Post by princetoncrusader on Mar 29, 2020 13:57:18 GMT -5
Excellent article in the digital version of today's WSJ called, "Dr. Fauci Was a Basketball Captain. Now He's America's Point Guard." The reporter, one Ben Cohen, tracked down some of Fauci's teammates from the 1958 Regis team that was 1-16 and was to play a game at Fordham Prep , which had a star guard in Donnie Walsh, who would go on to play at UNC and become a GM of the Pacers and later the Knicks. Just a terrific piece of journalism with all sorts of insights on "Fauch" as he was known then. Sadly, no mention of HC in the article. Still, well worth reading. I would try to post it but I am too much of a Luddite to accomplish that.
Post by princetoncrusader on Mar 30, 2020 20:39:57 GMT -5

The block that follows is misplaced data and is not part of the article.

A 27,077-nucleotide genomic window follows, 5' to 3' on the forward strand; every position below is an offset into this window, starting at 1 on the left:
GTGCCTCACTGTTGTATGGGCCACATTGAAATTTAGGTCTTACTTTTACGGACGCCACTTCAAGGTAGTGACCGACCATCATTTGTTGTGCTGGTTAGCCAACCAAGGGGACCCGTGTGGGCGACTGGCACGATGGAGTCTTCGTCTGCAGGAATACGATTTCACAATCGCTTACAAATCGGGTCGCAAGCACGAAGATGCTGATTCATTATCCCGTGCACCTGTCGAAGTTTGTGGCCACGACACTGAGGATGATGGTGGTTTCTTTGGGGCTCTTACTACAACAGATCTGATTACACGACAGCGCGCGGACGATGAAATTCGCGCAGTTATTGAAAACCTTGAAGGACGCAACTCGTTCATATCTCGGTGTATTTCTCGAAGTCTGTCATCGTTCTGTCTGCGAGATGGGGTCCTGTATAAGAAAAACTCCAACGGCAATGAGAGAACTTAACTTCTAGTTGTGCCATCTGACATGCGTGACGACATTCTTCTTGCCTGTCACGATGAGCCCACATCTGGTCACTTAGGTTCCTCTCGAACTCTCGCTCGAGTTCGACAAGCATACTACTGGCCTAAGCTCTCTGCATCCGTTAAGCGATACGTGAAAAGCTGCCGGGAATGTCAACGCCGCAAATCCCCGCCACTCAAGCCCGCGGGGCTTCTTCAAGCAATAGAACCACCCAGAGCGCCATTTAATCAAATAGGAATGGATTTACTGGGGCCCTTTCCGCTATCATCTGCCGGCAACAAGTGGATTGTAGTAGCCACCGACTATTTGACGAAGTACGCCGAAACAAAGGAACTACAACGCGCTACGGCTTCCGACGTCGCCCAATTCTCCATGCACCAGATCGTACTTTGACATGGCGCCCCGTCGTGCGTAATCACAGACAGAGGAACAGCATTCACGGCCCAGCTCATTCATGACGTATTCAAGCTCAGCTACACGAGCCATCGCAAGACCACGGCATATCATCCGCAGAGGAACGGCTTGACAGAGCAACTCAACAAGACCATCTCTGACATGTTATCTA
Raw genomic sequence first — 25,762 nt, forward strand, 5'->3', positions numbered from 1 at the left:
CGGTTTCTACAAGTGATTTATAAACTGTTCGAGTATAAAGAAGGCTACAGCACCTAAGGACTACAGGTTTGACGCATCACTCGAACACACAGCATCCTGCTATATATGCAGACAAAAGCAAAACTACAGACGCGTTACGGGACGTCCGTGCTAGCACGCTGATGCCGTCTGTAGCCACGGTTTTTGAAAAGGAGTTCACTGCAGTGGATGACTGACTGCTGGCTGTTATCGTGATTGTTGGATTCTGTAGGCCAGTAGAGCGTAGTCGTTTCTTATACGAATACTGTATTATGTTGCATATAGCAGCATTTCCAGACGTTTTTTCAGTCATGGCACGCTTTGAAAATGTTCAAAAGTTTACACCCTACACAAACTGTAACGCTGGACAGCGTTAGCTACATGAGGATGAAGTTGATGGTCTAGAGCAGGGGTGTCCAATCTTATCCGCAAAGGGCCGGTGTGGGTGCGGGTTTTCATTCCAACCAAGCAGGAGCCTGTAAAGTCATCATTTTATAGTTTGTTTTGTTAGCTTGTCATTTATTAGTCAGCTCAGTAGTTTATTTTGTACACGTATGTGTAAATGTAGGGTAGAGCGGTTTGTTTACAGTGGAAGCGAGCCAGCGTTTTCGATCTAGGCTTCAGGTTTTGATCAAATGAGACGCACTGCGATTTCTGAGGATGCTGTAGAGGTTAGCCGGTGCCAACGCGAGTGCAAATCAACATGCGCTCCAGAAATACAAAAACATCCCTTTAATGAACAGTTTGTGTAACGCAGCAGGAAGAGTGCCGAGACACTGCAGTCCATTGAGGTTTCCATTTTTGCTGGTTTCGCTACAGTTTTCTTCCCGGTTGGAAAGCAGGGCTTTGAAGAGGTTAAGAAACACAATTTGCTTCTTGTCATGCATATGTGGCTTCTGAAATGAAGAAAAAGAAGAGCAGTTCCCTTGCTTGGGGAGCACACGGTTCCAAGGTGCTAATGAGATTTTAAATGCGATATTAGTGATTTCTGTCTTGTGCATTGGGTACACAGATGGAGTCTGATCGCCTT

The basketball team at Regis High School had a 1-16 record as the players entered a rival’s gym in the winter of 1958 fully expecting to leave with yet another loss. The other team’s star was a future NBA coach who would one day run the New York Knicks. Regis was led by a diminutive future doctor who would one day run the National Institute of Allergy and Infectious Diseases. “Nobody gave us a chance,” said John Zeman, a Regis alumnus. “Everyone figured it was going to be a blowout.” But there was one teenager who looked at this demoralizing collection of data and came to a wildly optimistic conclusion. “Tony said no,” he said. “We’re going to win this game. And we did.” Tony, the team captain better known as Fauch, a short kid with a thick Brooklyn accent who led his overmatched team to a highly improbable victory in the biggest game of his life, now answers to a name that most Americans have come to recognize: Dr. Anthony Fauci. The infectious disease specialist who has long been regarded as a national treasure has become a source of trust for hundreds of millions of people over the last month. He is the raspy voice of reason. Fauci’s deep expertise, avuncular demeanor and direct style of communication have turned a distinguished 79-year-old immunologist into the world’s unlikeliest celebrity. As the point guard of the U.S. response to public health scares, Fauci understands that crisis reveals character. But so does high-school basketball. The way that a bunch of teenagers come SPORTS Dr. Fauci Was a Basketball Captain. Now He’s America’s Point Guard. His teammates in high school looked to Dr. Anthony Fauci for leadership. They’re still doing it more than 60 years later. March 29, 2020 700 am ET By Ben Cohen 3/30/2020 Dr. Fauci Was a Basketball Captain. Now He’s America’s Point Guard. - WSJ www.wsj.com/articles/dr-fauci-was-a-basketball-captain-now-hes-americas-point-guard-11585479601?mod=hp_major_pos2#comments_sector 2/7 together as a team at such a formative time can be a powerful force that shapes the rest of their lives. And one win can stick with you forever. “I don’t know how he could forget it,” said Bob Bastek, his Regis classmate. Fauci, who keeps a miniature basketball hoop in his office, has been called “my hero” by Bob Cousy and “the GOAT” by Stephen Curry for his role in this pandemic, which would have delighted a child who grew up playing sports and worshiping Joe DiMaggio, Mickey Mantle and Duke Snider. When he earned a scholarship to Regis, an elite Jesuit school in New York for boys with academic and leadership potential, the free tuition was worth the fantastic schlep: a bus in Brooklyn to a local train to the express train to the IRT to the Upper East Side of Manhattan. He learned to finish his Latin and Greek homework on the commute to get a few hours of sleep at night. “Basketball was important,” said Jim Higney, the team manager. “Homework was more important.” Fauci always knew he wanted to be a doctor. “My interest in medicine stems from my keen interest in people, in asking questions and solving problems,” he said in 1989 for a National Institutes of Health oral history. But there was another way for him to scratch that itch before medical school: basketball. When he learned that Fauci was the captain of his basketball team, his former colleague Mike Goldrich once replied: “Tony, how could you possibly be the captain of a basketball team?” But he also knows that some people are smaller than their heights. Fauci was always bigger. Here’s the scouting report on Fauci: classic point guard, excellent ballhandler, pesky defender. Six of his classmates and teammates described him as a tenacious competitor in short shorts and striped socks whose feistiness on the court defied some parts of his personality and reflected others. “He was ready to drive through whoever was in his way,” said Bob Burns. “He was just a ball of fire,” Zeman said. “He would literally dribble through a brick wall.” Dr. Anthony Fauci in a 1958 yearbook photo PHOTO: REGIS HIGH SCHOOL